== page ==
October 27, 2010
.Mr. Mark Field (Cities of London and Westminster) (Con): I congratulate the right hon. Member for Greenwich and Woolwich (Mr Raynsford). As he rightly says, we have not so much crossed swords as spoken on many occasions on various Bill Committees and in Westminster Hall. Like him, the issue of social housing lies close to my heart. On one level, I was disappointed to see that the capital grant funding has been halved, although I entirely understand the reasons behind the Government’s decision given the deficit that we face-I suspect that the right hon. Gentleman will not follow me on that.
I am delighted at the introduction of further rent flexibility to generate a greater borrowing capacity. I take on board the point raised by the hon. Member for Sheffield South East (Mr Betts) and I hope that the Minister will indicate whether the powers are mandatory or, as I suspect, part of the panoply of options open to housing associations.
In January 2009, I initiated a debate in Westminster Hall that highlighted the need for social landlords to be allowed to use their stock more flexibly. At the time, I argued that the current economic climate-which I suspect has not changed much over the past two years-provided us with a once-in-a-lifetime opportunity to create a more flexible rental market. I advised:
“Housing associations are often frustrated that the income they receive from renting a property barely covers maintenance costs and that the rental income from a four-bedroom house is only slightly more than that from a two-bedroom flat… A relaxation in rent policy will increase incentives to build to higher standards and reflect the relative value of a social tenancy.”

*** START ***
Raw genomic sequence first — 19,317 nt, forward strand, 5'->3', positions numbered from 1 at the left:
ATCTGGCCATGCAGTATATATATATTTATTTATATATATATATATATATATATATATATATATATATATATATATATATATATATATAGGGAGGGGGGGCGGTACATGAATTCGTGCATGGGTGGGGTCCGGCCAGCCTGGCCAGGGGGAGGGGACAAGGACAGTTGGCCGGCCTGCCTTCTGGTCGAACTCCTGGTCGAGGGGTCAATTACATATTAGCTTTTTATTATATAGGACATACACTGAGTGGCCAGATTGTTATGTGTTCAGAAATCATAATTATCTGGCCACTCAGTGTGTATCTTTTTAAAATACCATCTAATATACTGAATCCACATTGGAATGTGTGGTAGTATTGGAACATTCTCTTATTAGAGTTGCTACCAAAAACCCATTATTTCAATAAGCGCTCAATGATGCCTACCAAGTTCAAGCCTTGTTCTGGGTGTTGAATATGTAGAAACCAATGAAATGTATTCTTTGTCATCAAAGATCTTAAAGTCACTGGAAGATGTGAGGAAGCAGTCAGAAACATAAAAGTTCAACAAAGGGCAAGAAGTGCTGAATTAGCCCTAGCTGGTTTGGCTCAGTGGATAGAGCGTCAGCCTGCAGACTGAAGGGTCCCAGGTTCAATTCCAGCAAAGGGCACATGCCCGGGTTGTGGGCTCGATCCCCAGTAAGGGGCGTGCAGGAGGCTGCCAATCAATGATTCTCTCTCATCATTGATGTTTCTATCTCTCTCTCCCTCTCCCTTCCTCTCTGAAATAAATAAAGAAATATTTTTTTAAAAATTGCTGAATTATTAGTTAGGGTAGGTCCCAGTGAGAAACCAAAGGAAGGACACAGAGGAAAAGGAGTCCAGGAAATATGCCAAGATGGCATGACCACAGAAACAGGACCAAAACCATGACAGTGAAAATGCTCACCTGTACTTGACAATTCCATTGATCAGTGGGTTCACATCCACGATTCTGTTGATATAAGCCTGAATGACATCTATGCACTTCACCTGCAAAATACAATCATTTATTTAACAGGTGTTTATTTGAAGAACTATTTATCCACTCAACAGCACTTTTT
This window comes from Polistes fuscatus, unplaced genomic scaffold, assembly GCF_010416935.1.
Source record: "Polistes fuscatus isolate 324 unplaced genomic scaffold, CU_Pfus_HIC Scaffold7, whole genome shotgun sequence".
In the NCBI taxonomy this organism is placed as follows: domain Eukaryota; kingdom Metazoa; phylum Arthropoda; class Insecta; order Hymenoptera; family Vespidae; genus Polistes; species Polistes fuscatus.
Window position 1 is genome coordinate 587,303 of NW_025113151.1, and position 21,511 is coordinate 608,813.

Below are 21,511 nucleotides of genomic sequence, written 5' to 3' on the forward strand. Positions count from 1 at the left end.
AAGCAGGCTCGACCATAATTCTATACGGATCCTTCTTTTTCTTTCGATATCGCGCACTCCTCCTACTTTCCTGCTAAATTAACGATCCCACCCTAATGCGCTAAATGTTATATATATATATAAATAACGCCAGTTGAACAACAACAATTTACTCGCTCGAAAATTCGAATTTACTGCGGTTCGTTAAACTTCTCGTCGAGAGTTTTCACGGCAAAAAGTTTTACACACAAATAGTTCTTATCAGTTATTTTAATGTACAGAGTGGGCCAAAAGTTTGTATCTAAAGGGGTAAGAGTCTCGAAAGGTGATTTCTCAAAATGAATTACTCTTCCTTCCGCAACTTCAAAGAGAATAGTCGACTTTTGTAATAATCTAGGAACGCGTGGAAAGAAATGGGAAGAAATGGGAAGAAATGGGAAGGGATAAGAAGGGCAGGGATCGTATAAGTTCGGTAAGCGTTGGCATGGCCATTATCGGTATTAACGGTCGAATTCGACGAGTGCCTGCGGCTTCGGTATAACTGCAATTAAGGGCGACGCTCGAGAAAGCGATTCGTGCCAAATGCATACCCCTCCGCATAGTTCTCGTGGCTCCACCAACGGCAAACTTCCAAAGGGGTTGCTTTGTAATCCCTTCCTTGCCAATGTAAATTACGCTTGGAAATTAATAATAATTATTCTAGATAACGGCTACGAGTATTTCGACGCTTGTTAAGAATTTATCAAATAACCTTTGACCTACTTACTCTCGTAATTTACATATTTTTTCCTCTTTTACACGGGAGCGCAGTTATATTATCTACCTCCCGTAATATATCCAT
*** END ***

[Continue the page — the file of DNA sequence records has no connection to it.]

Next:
My hon. Friend the Member for Banbury (Tony Baldry) referred to that point in his comments.
“Rent differentiation would also provide an incentive for a couple to downsize when they no longer need to stay in a large property when their children are grown up. That would hopefully free-up valuable family-size accommodation to address the problems of overcrowding.”-[Official Report, 14 January 2010; Vol. 486, c. 76WH.]
Such problems of overcrowding are particularly acute in the middle of cities such as London.
I went on to use the example of the housing arrangements of one of my constituents who had recently passed away. She lived as a secure tenant on the Peabody Wild Street estate, at a rate of £75.50 a week, which included services. That estate is moments away from Covent Garden piazza, and the market rent for such a flat would be around £320 a week, probably more by now. When she passed away, the flat was re-let at £116 a week to a tenant with support needs. The difference between the social and market rent was £200 a week, or £10,000 a year. That situation has been worsening over the past couple of years.
With the neediest households receiving priority for housing in my constituency and many other constituencies in the capital, my worry is that such places have become home almost exclusively to either the super-rich or the very poor. That polarisation is not a healthy state of affairs. I do not want to be too London-based; I am sure that the same point applies in Sheffield and many other big cities. All hon. Members will have constituents who earn multiples of the average national wage, who cannot get on the property ladder or afford inner-city rents, but who are regarded as far too wealthy to qualify for social housing. The gap between social and market rents and the inflexibility of the social rent structure has meant that the cost of renting in London remains a significant issue.
I accept that some of the Government’s policies are still in gestation. One hopes that they will take on board some of the concerns reiterated over the years by myself and the right hon. Member for Greenwich and Woolwich. Too often in these debates we end up talking about the interests of existing tenants who are understandably anxious about the idea of their situation changing. In doing so, however, we ignore those less vocal people who make huge sacrifices of time and money to commute to their jobs in the inner cities, or those whose families have been in a local area for generations, but who are forced to move away because of the unaffordability of city centres, particularly in London. It is right to identify the interests of those who will be affected by the new policy, but we should not forget those who have suffered under the existing regime.